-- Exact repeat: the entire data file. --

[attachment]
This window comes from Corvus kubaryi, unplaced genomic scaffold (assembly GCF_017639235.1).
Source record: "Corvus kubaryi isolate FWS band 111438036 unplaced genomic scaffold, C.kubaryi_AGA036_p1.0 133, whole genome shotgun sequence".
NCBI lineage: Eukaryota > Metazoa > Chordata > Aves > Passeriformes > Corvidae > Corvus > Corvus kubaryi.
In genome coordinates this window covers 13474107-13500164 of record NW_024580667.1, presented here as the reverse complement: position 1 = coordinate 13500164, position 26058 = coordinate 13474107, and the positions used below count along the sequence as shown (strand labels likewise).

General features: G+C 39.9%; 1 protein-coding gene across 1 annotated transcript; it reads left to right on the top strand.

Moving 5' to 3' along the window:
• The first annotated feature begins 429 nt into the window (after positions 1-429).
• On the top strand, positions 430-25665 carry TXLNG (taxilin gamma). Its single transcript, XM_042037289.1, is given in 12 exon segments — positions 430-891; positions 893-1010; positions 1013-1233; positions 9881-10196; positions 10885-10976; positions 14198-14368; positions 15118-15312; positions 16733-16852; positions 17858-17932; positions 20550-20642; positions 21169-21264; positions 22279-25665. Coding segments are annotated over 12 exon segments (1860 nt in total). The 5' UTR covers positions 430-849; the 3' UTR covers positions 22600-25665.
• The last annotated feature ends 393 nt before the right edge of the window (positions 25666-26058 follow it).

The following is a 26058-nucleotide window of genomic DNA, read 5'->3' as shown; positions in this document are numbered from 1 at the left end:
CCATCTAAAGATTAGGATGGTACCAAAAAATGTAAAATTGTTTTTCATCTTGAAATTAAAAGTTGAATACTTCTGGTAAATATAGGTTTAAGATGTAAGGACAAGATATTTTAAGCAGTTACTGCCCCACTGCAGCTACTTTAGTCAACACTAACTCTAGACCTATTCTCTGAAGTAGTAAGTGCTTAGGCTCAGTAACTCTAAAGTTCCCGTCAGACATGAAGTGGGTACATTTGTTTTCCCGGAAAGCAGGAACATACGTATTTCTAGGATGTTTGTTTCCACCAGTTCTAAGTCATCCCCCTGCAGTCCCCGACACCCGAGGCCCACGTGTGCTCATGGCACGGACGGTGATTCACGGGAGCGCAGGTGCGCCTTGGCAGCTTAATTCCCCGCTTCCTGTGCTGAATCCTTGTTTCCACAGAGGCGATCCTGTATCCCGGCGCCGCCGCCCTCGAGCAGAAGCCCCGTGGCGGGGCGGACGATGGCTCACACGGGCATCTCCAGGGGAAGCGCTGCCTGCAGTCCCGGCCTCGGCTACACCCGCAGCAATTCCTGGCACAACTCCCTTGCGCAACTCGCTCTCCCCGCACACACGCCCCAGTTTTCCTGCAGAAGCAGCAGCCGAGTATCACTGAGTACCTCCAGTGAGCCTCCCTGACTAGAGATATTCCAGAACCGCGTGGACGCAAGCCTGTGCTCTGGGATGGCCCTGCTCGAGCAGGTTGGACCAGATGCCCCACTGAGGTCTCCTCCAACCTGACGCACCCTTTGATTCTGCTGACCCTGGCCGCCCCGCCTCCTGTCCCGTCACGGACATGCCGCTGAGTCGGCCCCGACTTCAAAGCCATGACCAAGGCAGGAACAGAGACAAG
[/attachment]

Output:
This window comes from Corvus kubaryi, unplaced genomic scaffold (assembly GCF_017639235.1).
Source record: "Corvus kubaryi isolate FWS band 111438036 unplaced genomic scaffold, C.kubaryi_AGA036_p1.0 133, whole genome shotgun sequence".
NCBI lineage: Eukaryota > Metazoa > Chordata > Aves > Passeriformes > Corvidae > Corvus > Corvus kubaryi.
In genome coordinates this window covers 13474107-13500164 of record NW_024580667.1, presented here as the reverse complement: position 1 = coordinate 13500164, position 26058 = coordinate 13474107, and the positions used below count along the sequence as shown (strand labels likewise).

General features: G+C 39.9%; 1 protein-coding gene across 1 annotated transcript; it reads left to right on the top strand.

Moving 5' to 3' along the window:
• The first annotated feature begins 429 nt into the window (after positions 1-429).
• On the top strand, positions 430-25665 carry TXLNG (taxilin gamma). Its single transcript, XM_042037289.1, is given in 12 exon segments — positions 430-891; positions 893-1010; positions 1013-1233; positions 9881-10196; positions 10885-10976; positions 14198-14368; positions 15118-15312; positions 16733-16852; positions 17858-17932; positions 20550-20642; positions 21169-21264; positions 22279-25665. Coding segments are annotated over 12 exon segments (1860 nt in total). The 5' UTR covers positions 430-849; the 3' UTR covers positions 22600-25665.
• The last annotated feature ends 393 nt before the right edge of the window (positions 25666-26058 follow it).

The following is a 26058-nucleotide window of genomic DNA, read 5'->3' as shown; positions in this document are numbered from 1 at the left end:
CCATCTAAAGATTAGGATGGTACCAAAAAATGTAAAATTGTTTTTCATCTTGAAATTAAAAGTTGAATACTTCTGGTAAATATAGGTTTAAGATGTAAGGACAAGATATTTTAAGCAGTTACTGCCCCACTGCAGCTACTTTAGTCAACACTAACTCTAGACCTATTCTCTGAAGTAGTAAGTGCTTAGGCTCAGTAACTCTAAAGTTCCCGTCAGACATGAAGTGGGTACATTTGTTTTCCCGGAAAGCAGGAACATACGTATTTCTAGGATGTTTGTTTCCACCAGTTCTAAGTCATCCCCCTGCAGTCCCCGACACCCGAGGCCCACGTGTGCTCATGGCACGGACGGTGATTCACGGGAGCGCAGGTGCGCCTTGGCAGCTTAATTCCCCGCTTCCTGTGCTGAATCCTTGTTTCCACAGAGGCGATCCTGTATCCCGGCGCCGCCGCCCTCGAGCAGAAGCCCCGTGGCGGGGCGGACGATGGCTCACACGGGCATCTCCAGGGGAAGCGCTGCCTGCAGTCCCGGCCTCGGCTACACCCGCAGCAATTCCTGGCACAACTCCCTTGCGCAACTCGCTCTCCCCGCACACACGCCCCAGTTTTCCTGCAGAAGCAGCAGCCGAGTATCACTGAGTACCTCCAGTGAGCCTCCCTGACTAGAGATATTCCAGAACCGCGTGGACGCAAGCCTGTGCTCTGGGATGGCCCTGCTCGAGCAGGTTGGACCAGATGCCCCACTGAGGTCTCCTCCAACCTGACGCACCCTTTGATTCTGCTGACCCTGGCCGCCCCGCCTCCTGTCCCGTCACGGACATGCCGCTGAGTCGGCCCCGACTTCAAAGCCATGACCAAGGCAGGAACAGAGACAAG